History and Agency in Once Upon A Time in Hollywood

A space where history and fiction collides.

Cultured Vultures spoilers

Quentin Tarantino has developed a discernible pattern in his films OF LATE. In Inglourious Basterds, Hitler is annihilated and the war is won, while in Django Unchained, Django burns down a slave plantation and kills its white owner. Tarantino deals with the injustice and anti-semitism by allowing Shosanna her revenge and having American Jewish soldiers hunt and scalp Nazis. It is the same with Django, where Django reclaims his autonomy and freedom through the destruction of a white man’s property.

This isn’t tampering with history per se, because Germany does lose the war, and slavery is eventually abolished. What Tarantino creates is a tiny fictional fissure, which exists in tandem with actual history, just delivering a more satisfying outcome, where the bad guy gets decimated in a way we don’t see in real life.

Once Upon A Time in Hollywood is different, because it uses that fissure to completely rewrite history, saving a woman from her tragic fate. That woman is actress Sharon Tate, who was heavily pregnant when she was brutally murdered by the Manson family. Truth be told, I didn’t know Sharon Tate or any of the other victims. I knew of the incident because I watched Mindhunter, and managed to make the connection between the Manson family and Sharon because during Tex’s recount of the murders, he mentioned a pregnant woman.

It was at the conclusion of the movie that I understood what Tarantino had done. I did wonder why a narrator was introduced in the third act, and it was only at the end that I realised that its introduction is a postmodern way to rewrite history. A postmodern historian’s stance is that it is impossible to know exactly what happened in the past, in any sort of objective sense. Hence, the version of history that we get depends on who is telling the story – the victors always get to determine the narrative. It is clear then that Tarantino wanted to narrate her into a winning fate.

For some moviegoers, this connection might not have even come to be, since one would need to have knowledge of the Manson family to understand that Sharon has been saved. On the other side of the coin, there is also the lament; Sharon has been saved in the narrative of the film, her aggressors brought to brutal justice (in an oh-so-satisfying sequence), but this isn’t the case in real life. In real life, Sharon Tate is gone, a beautiful, vibrant woman robbed of the life she could have led. The title of the film also alludes to the fictional aspect of the narrative, that it is just a story and not real life.

So then, what is the point of this inclusion of Sharon’s narrative? After all, the film doesn’t really focus on her, with the bulk of the movie spent on Rick Dalton (Leonardo DiCaprio) and Cliff Booth (Brad Pitt). If one doesn’t know the history of the Manson family, then this rewrite would simply fly over their heads; she would just be a woman whose life exists tangentially to the pair. The thing is, that is essentially the point the film is trying to make. Tarantino shows us a very normal life that the starlet leads, going to parties with her husband and friend Jay, heading to the movies like a regular person (she isn’t even recognised as an actress), where she takes such delight in hearing other people react to the scenes she is in.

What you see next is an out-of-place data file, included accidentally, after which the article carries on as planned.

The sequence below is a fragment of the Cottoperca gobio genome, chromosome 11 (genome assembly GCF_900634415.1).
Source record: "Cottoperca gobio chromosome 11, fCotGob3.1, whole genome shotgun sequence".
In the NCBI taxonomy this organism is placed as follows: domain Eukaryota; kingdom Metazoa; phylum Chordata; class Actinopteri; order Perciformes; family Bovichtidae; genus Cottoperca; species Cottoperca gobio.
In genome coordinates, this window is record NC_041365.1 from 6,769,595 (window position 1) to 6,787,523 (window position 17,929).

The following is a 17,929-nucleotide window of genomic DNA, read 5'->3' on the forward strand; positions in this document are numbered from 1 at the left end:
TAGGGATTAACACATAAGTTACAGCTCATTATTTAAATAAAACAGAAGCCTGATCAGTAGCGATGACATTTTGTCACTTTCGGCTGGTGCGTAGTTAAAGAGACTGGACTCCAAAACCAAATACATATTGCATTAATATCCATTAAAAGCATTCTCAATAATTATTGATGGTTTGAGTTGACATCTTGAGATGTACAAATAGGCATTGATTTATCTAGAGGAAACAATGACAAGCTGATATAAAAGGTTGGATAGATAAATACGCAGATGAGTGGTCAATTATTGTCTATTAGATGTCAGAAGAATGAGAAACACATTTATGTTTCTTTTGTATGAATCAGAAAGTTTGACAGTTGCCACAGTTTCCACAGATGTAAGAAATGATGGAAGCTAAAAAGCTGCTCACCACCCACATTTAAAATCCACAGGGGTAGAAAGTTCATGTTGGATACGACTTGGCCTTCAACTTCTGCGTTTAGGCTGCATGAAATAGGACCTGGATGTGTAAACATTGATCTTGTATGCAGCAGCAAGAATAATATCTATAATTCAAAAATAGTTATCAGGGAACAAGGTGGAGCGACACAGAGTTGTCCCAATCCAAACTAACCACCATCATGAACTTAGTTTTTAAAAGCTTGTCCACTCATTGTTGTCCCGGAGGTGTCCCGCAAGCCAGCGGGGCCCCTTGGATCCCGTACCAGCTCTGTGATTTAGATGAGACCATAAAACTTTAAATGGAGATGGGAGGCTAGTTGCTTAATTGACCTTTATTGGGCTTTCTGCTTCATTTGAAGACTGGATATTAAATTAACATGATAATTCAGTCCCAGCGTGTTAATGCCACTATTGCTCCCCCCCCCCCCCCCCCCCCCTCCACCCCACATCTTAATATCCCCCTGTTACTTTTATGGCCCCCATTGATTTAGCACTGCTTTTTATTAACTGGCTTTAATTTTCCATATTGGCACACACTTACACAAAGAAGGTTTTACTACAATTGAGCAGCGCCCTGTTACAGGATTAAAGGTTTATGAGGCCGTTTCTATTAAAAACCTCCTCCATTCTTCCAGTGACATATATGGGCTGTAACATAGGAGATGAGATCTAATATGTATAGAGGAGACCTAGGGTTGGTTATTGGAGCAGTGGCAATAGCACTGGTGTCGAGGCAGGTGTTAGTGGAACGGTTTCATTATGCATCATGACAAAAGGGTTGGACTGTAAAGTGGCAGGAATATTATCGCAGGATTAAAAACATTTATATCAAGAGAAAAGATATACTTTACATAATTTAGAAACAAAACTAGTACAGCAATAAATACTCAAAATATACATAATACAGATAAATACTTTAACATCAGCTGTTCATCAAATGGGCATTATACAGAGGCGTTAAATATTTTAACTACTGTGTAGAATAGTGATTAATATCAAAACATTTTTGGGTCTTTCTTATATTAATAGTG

Margot Robbie does a fabulous job here, where she radiates so much spark and joy, without having to say anything. You see, this is why she doesn’t have much dialogue or says much (though many viewed this as proof that Tarantino doesn’t know how to write for women); he wants her to be as real as possible, distinct from the fiction he is building around her. She is also not the one who gets her hands dirty, with fictional characters Rick and Cliff smearing blood and burning to a crisp the perpetrators on her behalf.

Once again, this is to keep her separate from the fictional path of the narrative. If she, a pregnant lady, went all Rambo and killed the whole bunch of them, the fictional quality of it would stand out, and the realism Tarantino is so desperately trying to breathe back into her would be for naught, because once again she would be linked with this gory event. He wants her completely outside of it, untouched by tragedy, simply a neighbour showing kindness to another neighbour from the periphery.

Whenever a person becomes entrenched in the blood of tragedy, that is all we remember about them – the gruesome, sensationalist aspects become the big picture, and the victim is drowned within this larger narrative. With Tarantino’s film, we are able to see through all that blood and tragedy, to glimpse with clarity a normal woman leading a normal life. With this, she reclaims some form of agency, no longer a mere footnote in the horrific crimes of the Manson family. And that, my dear friends, is the power of storytelling.

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